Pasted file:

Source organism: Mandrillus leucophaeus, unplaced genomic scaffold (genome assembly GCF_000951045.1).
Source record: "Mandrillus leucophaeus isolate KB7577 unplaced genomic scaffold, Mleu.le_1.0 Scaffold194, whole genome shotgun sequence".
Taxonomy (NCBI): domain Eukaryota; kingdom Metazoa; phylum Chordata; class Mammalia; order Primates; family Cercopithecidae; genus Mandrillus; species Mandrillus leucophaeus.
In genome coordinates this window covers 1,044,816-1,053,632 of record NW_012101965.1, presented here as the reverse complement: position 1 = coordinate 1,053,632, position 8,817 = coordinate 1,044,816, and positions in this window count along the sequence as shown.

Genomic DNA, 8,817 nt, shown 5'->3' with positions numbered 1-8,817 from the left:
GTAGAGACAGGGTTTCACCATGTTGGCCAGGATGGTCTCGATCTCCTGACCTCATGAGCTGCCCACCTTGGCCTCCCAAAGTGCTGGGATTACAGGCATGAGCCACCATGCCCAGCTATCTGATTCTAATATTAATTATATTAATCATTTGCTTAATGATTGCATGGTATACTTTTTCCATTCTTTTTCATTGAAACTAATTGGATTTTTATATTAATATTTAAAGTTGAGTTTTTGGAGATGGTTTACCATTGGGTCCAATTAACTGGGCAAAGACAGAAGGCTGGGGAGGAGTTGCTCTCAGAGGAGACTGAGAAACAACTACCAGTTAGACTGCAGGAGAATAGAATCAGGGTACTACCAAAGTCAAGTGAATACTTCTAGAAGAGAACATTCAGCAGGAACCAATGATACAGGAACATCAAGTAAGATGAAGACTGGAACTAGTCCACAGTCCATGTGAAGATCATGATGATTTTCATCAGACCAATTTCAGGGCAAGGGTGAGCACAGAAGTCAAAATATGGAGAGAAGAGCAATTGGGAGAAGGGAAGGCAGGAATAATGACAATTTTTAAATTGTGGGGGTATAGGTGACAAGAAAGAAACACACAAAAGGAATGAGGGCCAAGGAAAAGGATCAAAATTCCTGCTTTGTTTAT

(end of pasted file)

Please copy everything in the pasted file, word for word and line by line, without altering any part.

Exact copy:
Source organism: Mandrillus leucophaeus, unplaced genomic scaffold (genome assembly GCF_000951045.1).
Source record: "Mandrillus leucophaeus isolate KB7577 unplaced genomic scaffold, Mleu.le_1.0 Scaffold194, whole genome shotgun sequence".
Taxonomy (NCBI): domain Eukaryota; kingdom Metazoa; phylum Chordata; class Mammalia; order Primates; family Cercopithecidae; genus Mandrillus; species Mandrillus leucophaeus.
In genome coordinates this window covers 1,044,816-1,053,632 of record NW_012101965.1, presented here as the reverse complement: position 1 = coordinate 1,053,632, position 8,817 = coordinate 1,044,816, and positions in this window count along the sequence as shown.

Genomic DNA, 8,817 nt, shown 5'->3' with positions numbered 1-8,817 from the left:
GTAGAGACAGGGTTTCACCATGTTGGCCAGGATGGTCTCGATCTCCTGACCTCATGAGCTGCCCACCTTGGCCTCCCAAAGTGCTGGGATTACAGGCATGAGCCACCATGCCCAGCTATCTGATTCTAATATTAATTATATTAATCATTTGCTTAATGATTGCATGGTATACTTTTTCCATTCTTTTTCATTGAAACTAATTGGATTTTTATATTAATATTTAAAGTTGAGTTTTTGGAGATGGTTTACCATTGGGTCCAATTAACTGGGCAAAGACAGAAGGCTGGGGAGGAGTTGCTCTCAGAGGAGACTGAGAAACAACTACCAGTTAGACTGCAGGAGAATAGAATCAGGGTACTACCAAAGTCAAGTGAATACTTCTAGAAGAGAACATTCAGCAGGAACCAATGATACAGGAACATCAAGTAAGATGAAGACTGGAACTAGTCCACAGTCCATGTGAAGATCATGATGATTTTCATCAGACCAATTTCAGGGCAAGGGTGAGCACAGAAGTCAAAATATGGAGAGAAGAGCAATTGGGAGAAGGGAAGGCAGGAATAATGACAATTTTTAAATTGTGGGGGTATAGGTGACAAGAAAGAAACACACAAAAGGAATGAGGGCCAAGGAAAAGGATCAAAATTCCTGCTTTGTTTAT